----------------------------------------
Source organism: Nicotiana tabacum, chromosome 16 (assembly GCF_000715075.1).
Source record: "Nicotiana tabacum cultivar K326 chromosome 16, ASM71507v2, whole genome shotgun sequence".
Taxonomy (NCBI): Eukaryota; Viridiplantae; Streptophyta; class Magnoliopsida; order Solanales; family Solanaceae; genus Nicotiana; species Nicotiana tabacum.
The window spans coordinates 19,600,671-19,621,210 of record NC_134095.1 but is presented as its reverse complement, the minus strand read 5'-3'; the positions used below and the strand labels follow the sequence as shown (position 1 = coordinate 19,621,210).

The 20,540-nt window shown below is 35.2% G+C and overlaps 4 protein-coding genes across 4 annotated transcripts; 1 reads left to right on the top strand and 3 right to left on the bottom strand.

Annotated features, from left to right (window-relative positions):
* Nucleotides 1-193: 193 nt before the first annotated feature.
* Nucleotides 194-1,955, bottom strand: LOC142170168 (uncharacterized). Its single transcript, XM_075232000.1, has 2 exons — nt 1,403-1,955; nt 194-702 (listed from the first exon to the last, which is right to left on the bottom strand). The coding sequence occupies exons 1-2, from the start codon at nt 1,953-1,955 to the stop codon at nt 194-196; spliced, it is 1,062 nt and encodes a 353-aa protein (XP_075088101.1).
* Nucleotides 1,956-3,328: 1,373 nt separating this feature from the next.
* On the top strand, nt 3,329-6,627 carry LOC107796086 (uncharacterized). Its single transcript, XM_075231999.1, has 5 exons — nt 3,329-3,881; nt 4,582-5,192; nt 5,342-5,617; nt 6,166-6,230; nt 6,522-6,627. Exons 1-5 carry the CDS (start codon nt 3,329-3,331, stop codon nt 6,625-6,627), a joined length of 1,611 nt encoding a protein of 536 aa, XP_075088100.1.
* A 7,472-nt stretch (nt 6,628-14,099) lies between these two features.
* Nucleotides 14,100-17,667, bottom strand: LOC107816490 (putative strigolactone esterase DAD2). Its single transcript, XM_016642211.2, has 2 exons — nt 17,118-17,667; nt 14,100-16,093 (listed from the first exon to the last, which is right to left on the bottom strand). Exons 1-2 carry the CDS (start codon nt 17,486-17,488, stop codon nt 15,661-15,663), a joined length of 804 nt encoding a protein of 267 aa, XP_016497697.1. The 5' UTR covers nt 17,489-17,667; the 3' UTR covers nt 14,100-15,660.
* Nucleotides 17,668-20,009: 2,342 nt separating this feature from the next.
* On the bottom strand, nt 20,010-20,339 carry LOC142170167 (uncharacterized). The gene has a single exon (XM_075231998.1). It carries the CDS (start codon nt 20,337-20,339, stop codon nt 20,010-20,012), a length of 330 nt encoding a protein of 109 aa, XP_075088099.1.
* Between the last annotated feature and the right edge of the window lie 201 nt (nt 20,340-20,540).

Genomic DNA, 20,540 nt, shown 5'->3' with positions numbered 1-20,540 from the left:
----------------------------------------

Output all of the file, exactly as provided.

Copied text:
Source organism: Nicotiana tabacum, chromosome 16 (assembly GCF_000715075.1).
Source record: "Nicotiana tabacum cultivar K326 chromosome 16, ASM71507v2, whole genome shotgun sequence".
Taxonomy (NCBI): Eukaryota; Viridiplantae; Streptophyta; class Magnoliopsida; order Solanales; family Solanaceae; genus Nicotiana; species Nicotiana tabacum.
The window spans coordinates 19,600,671-19,621,210 of record NC_134095.1 but is presented as its reverse complement, the minus strand read 5'-3'; the positions used below and the strand labels follow the sequence as shown (position 1 = coordinate 19,621,210).

The 20,540-nt window shown below is 35.2% G+C and overlaps 4 protein-coding genes across 4 annotated transcripts; 1 reads left to right on the top strand and 3 right to left on the bottom strand.

Annotated features, from left to right (window-relative positions):
* Nucleotides 1-193: 193 nt before the first annotated feature.
* Nucleotides 194-1,955, bottom strand: LOC142170168 (uncharacterized). Its single transcript, XM_075232000.1, has 2 exons — nt 1,403-1,955; nt 194-702 (listed from the first exon to the last, which is right to left on the bottom strand). The coding sequence occupies exons 1-2, from the start codon at nt 1,953-1,955 to the stop codon at nt 194-196; spliced, it is 1,062 nt and encodes a 353-aa protein (XP_075088101.1).
* Nucleotides 1,956-3,328: 1,373 nt separating this feature from the next.
* On the top strand, nt 3,329-6,627 carry LOC107796086 (uncharacterized). Its single transcript, XM_075231999.1, has 5 exons — nt 3,329-3,881; nt 4,582-5,192; nt 5,342-5,617; nt 6,166-6,230; nt 6,522-6,627. Exons 1-5 carry the CDS (start codon nt 3,329-3,331, stop codon nt 6,625-6,627), a joined length of 1,611 nt encoding a protein of 536 aa, XP_075088100.1.
* A 7,472-nt stretch (nt 6,628-14,099) lies between these two features.
* Nucleotides 14,100-17,667, bottom strand: LOC107816490 (putative strigolactone esterase DAD2). Its single transcript, XM_016642211.2, has 2 exons — nt 17,118-17,667; nt 14,100-16,093 (listed from the first exon to the last, which is right to left on the bottom strand). Exons 1-2 carry the CDS (start codon nt 17,486-17,488, stop codon nt 15,661-15,663), a joined length of 804 nt encoding a protein of 267 aa, XP_016497697.1. The 5' UTR covers nt 17,489-17,667; the 3' UTR covers nt 14,100-15,660.
* Nucleotides 17,668-20,009: 2,342 nt separating this feature from the next.
* On the bottom strand, nt 20,010-20,339 carry LOC142170167 (uncharacterized). The gene has a single exon (XM_075231998.1). It carries the CDS (start codon nt 20,337-20,339, stop codon nt 20,010-20,012), a length of 330 nt encoding a protein of 109 aa, XP_075088099.1.
* Between the last annotated feature and the right edge of the window lie 201 nt (nt 20,340-20,540).

Genomic DNA, 20,540 nt, shown 5'->3' with positions numbered 1-20,540 from the left: